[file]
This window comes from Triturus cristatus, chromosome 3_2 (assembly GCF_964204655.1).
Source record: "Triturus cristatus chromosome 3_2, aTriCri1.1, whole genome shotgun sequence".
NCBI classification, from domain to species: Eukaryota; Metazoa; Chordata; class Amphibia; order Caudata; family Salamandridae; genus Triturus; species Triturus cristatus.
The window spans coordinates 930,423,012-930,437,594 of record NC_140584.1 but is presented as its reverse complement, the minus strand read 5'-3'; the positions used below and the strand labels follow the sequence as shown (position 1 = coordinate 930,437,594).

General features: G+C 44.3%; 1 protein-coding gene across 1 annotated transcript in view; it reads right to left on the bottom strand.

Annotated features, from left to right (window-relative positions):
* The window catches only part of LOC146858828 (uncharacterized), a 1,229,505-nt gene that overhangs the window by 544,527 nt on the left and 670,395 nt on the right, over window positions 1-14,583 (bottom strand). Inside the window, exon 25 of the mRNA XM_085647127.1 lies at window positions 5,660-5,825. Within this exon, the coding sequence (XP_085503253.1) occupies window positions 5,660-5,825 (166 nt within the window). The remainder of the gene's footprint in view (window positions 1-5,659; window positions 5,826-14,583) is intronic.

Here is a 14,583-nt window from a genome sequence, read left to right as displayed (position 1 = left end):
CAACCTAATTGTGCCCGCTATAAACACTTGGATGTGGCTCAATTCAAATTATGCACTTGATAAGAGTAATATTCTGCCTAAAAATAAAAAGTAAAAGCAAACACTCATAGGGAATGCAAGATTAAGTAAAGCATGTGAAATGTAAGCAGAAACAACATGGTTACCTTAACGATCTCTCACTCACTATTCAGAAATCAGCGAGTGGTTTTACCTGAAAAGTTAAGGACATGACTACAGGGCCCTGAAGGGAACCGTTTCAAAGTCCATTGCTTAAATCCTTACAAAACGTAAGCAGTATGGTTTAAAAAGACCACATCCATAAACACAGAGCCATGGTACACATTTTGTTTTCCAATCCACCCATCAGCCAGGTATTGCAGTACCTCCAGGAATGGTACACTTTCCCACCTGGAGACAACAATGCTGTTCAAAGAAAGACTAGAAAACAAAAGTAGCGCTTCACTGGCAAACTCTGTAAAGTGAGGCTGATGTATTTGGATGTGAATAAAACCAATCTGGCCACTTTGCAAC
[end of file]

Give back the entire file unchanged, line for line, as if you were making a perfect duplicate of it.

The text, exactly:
This window comes from Triturus cristatus, chromosome 3_2 (assembly GCF_964204655.1).
Source record: "Triturus cristatus chromosome 3_2, aTriCri1.1, whole genome shotgun sequence".
NCBI classification, from domain to species: Eukaryota; Metazoa; Chordata; class Amphibia; order Caudata; family Salamandridae; genus Triturus; species Triturus cristatus.
The window spans coordinates 930,423,012-930,437,594 of record NC_140584.1 but is presented as its reverse complement, the minus strand read 5'-3'; the positions used below and the strand labels follow the sequence as shown (position 1 = coordinate 930,437,594).

General features: G+C 44.3%; 1 protein-coding gene across 1 annotated transcript in view; it reads right to left on the bottom strand.

Annotated features, from left to right (window-relative positions):
* The window catches only part of LOC146858828 (uncharacterized), a 1,229,505-nt gene that overhangs the window by 544,527 nt on the left and 670,395 nt on the right, over window positions 1-14,583 (bottom strand). Inside the window, exon 25 of the mRNA XM_085647127.1 lies at window positions 5,660-5,825. Within this exon, the coding sequence (XP_085503253.1) occupies window positions 5,660-5,825 (166 nt within the window). The remainder of the gene's footprint in view (window positions 1-5,659; window positions 5,826-14,583) is intronic.

Here is a 14,583-nt window from a genome sequence, read left to right as displayed (position 1 = left end):
CAACCTAATTGTGCCCGCTATAAACACTTGGATGTGGCTCAATTCAAATTATGCACTTGATAAGAGTAATATTCTGCCTAAAAATAAAAAGTAAAAGCAAACACTCATAGGGAATGCAAGATTAAGTAAAGCATGTGAAATGTAAGCAGAAACAACATGGTTACCTTAACGATCTCTCACTCACTATTCAGAAATCAGCGAGTGGTTTTACCTGAAAAGTTAAGGACATGACTACAGGGCCCTGAAGGGAACCGTTTCAAAGTCCATTGCTTAAATCCTTACAAAACGTAAGCAGTATGGTTTAAAAAGACCACATCCATAAACACAGAGCCATGGTACACATTTTGTTTTCCAATCCACCCATCAGCCAGGTATTGCAGTACCTCCAGGAATGGTACACTTTCCCACCTGGAGACAACAATGCTGTTCAAAGAAAGACTAGAAAACAAAAGTAGCGCTTCACTGGCAAACTCTGTAAAGTGAGGCTGATGTATTTGGATGTGAATAAAACCAATCTGGCCACTTTGCAAC